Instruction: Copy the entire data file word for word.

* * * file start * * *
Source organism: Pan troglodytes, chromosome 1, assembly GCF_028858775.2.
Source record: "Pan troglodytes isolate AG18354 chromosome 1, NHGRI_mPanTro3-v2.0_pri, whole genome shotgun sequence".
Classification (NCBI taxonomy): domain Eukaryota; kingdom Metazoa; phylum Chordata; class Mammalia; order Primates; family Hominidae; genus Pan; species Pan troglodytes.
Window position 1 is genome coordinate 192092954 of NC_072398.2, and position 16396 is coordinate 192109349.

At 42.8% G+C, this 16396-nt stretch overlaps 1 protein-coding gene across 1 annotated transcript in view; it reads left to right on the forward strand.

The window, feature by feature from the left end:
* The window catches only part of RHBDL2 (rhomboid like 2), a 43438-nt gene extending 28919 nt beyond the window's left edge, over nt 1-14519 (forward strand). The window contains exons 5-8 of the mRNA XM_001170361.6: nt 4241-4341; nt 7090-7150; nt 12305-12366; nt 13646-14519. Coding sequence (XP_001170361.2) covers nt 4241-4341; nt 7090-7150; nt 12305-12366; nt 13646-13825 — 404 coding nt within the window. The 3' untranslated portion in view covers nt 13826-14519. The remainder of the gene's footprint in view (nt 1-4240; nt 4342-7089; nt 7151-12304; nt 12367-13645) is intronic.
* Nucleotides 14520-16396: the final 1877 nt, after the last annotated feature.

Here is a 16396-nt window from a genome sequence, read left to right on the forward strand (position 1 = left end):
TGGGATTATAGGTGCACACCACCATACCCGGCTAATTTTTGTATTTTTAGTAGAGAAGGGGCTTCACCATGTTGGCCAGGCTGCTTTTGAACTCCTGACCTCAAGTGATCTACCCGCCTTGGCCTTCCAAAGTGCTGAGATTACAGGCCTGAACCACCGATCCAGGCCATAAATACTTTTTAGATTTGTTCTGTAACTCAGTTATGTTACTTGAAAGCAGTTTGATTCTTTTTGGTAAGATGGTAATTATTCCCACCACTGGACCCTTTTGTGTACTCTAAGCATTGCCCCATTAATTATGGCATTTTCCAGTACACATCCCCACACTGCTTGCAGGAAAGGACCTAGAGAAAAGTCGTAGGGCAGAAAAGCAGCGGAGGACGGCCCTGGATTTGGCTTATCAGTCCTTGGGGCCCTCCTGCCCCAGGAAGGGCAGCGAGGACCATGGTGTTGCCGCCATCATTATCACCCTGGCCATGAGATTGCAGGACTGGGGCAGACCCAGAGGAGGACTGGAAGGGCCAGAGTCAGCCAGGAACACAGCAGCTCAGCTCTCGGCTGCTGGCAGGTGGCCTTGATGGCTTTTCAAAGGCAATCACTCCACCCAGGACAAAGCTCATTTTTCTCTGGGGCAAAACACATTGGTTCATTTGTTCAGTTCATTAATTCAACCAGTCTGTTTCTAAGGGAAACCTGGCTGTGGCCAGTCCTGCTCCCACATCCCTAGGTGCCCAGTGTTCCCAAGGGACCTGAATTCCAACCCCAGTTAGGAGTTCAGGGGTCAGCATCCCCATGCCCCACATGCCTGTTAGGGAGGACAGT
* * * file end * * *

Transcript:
Source organism: Pan troglodytes, chromosome 1, assembly GCF_028858775.2.
Source record: "Pan troglodytes isolate AG18354 chromosome 1, NHGRI_mPanTro3-v2.0_pri, whole genome shotgun sequence".
Classification (NCBI taxonomy): domain Eukaryota; kingdom Metazoa; phylum Chordata; class Mammalia; order Primates; family Hominidae; genus Pan; species Pan troglodytes.
Window position 1 is genome coordinate 192092954 of NC_072398.2, and position 16396 is coordinate 192109349.

At 42.8% G+C, this 16396-nt stretch overlaps 1 protein-coding gene across 1 annotated transcript in view; it reads left to right on the forward strand.

The window, feature by feature from the left end:
* The window catches only part of RHBDL2 (rhomboid like 2), a 43438-nt gene extending 28919 nt beyond the window's left edge, over nt 1-14519 (forward strand). The window contains exons 5-8 of the mRNA XM_001170361.6: nt 4241-4341; nt 7090-7150; nt 12305-12366; nt 13646-14519. Coding sequence (XP_001170361.2) covers nt 4241-4341; nt 7090-7150; nt 12305-12366; nt 13646-13825 — 404 coding nt within the window. The 3' untranslated portion in view covers nt 13826-14519. The remainder of the gene's footprint in view (nt 1-4240; nt 4342-7089; nt 7151-12304; nt 12367-13645) is intronic.
* Nucleotides 14520-16396: the final 1877 nt, after the last annotated feature.

Here is a 16396-nt window from a genome sequence, read left to right on the forward strand (position 1 = left end):
TGGGATTATAGGTGCACACCACCATACCCGGCTAATTTTTGTATTTTTAGTAGAGAAGGGGCTTCACCATGTTGGCCAGGCTGCTTTTGAACTCCTGACCTCAAGTGATCTACCCGCCTTGGCCTTCCAAAGTGCTGAGATTACAGGCCTGAACCACCGATCCAGGCCATAAATACTTTTTAGATTTGTTCTGTAACTCAGTTATGTTACTTGAAAGCAGTTTGATTCTTTTTGGTAAGATGGTAATTATTCCCACCACTGGACCCTTTTGTGTACTCTAAGCATTGCCCCATTAATTATGGCATTTTCCAGTACACATCCCCACACTGCTTGCAGGAAAGGACCTAGAGAAAAGTCGTAGGGCAGAAAAGCAGCGGAGGACGGCCCTGGATTTGGCTTATCAGTCCTTGGGGCCCTCCTGCCCCAGGAAGGGCAGCGAGGACCATGGTGTTGCCGCCATCATTATCACCCTGGCCATGAGATTGCAGGACTGGGGCAGACCCAGAGGAGGACTGGAAGGGCCAGAGTCAGCCAGGAACACAGCAGCTCAGCTCTCGGCTGCTGGCAGGTGGCCTTGATGGCTTTTCAAAGGCAATCACTCCACCCAGGACAAAGCTCATTTTTCTCTGGGGCAAAACACATTGGTTCATTTGTTCAGTTCATTAATTCAACCAGTCTGTTTCTAAGGGAAACCTGGCTGTGGCCAGTCCTGCTCCCACATCCCTAGGTGCCCAGTGTTCCCAAGGGACCTGAATTCCAACCCCAGTTAGGAGTTCAGGGGTCAGCATCCCCATGCCCCACATGCCTGTTAGGGAGGACAGT